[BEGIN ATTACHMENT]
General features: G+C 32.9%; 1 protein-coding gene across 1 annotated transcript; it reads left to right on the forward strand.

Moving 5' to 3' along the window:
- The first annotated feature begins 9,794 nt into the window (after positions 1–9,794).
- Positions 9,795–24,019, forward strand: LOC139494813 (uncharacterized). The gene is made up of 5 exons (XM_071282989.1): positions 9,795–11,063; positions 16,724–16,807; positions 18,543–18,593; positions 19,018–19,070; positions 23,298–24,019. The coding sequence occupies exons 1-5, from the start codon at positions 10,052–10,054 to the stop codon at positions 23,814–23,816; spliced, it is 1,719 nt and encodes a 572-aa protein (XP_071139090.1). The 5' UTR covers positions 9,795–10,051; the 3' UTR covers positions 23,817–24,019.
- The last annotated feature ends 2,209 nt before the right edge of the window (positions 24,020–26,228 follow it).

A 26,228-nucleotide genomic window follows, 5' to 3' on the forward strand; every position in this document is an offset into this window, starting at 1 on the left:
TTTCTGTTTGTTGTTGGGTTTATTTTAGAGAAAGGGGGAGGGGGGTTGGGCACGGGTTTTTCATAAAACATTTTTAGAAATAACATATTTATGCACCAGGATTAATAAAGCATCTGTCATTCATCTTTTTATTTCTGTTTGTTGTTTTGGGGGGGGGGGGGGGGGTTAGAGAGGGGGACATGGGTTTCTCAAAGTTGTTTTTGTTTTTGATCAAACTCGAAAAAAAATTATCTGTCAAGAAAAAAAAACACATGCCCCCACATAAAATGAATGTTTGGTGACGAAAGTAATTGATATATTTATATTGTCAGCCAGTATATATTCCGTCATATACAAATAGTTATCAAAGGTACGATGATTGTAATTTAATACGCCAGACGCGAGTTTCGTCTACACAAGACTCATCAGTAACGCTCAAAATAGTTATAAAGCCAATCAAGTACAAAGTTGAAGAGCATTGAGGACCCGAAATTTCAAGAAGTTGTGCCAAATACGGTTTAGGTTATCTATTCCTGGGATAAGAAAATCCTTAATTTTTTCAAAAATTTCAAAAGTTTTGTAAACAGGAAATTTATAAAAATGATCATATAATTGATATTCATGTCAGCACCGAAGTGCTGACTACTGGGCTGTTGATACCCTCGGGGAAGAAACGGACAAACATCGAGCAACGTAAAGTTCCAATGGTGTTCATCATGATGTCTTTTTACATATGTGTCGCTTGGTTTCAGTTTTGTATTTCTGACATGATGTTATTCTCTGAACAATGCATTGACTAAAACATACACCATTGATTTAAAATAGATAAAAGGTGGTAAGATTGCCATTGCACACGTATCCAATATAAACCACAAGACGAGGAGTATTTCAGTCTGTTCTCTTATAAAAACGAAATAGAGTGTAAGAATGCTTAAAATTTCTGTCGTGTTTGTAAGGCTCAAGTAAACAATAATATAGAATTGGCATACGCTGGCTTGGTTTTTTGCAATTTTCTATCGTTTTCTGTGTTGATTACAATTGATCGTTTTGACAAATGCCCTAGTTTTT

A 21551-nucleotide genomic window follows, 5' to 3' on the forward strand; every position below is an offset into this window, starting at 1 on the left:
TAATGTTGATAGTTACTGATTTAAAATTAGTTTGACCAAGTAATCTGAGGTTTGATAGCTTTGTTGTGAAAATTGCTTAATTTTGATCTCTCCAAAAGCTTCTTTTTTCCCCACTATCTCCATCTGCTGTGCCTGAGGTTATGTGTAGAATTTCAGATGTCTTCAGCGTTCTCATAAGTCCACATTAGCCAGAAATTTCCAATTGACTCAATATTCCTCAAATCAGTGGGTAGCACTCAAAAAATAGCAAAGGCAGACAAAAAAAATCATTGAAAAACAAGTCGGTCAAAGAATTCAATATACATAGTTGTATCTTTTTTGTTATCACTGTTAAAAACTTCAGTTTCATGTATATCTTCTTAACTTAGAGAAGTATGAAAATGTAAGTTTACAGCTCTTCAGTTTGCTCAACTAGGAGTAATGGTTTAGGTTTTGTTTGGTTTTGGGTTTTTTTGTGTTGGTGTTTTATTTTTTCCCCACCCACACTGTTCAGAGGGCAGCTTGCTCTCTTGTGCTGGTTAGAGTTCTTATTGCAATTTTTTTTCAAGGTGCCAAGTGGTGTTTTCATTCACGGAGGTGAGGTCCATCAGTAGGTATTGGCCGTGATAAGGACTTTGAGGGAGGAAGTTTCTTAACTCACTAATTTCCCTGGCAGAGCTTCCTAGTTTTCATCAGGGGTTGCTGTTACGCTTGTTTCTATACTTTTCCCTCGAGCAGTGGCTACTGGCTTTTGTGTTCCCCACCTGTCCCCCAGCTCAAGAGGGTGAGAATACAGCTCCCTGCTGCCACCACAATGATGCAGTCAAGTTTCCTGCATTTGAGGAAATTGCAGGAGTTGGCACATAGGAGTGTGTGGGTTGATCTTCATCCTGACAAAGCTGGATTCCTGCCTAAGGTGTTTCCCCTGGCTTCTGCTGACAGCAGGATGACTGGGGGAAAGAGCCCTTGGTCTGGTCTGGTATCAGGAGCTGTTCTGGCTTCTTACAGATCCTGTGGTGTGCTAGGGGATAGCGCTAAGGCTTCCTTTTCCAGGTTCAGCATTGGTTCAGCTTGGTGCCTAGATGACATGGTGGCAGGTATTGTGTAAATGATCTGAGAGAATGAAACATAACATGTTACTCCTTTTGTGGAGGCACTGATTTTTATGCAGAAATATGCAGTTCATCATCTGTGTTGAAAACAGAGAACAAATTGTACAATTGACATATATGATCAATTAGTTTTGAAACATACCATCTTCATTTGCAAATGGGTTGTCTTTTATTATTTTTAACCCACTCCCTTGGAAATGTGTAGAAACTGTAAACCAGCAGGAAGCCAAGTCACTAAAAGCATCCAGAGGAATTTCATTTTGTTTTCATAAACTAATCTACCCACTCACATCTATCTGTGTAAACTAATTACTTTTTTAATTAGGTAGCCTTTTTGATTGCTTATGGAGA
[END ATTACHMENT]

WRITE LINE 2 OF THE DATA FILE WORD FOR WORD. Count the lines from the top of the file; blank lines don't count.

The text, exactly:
Moving 5' to 3' along the window: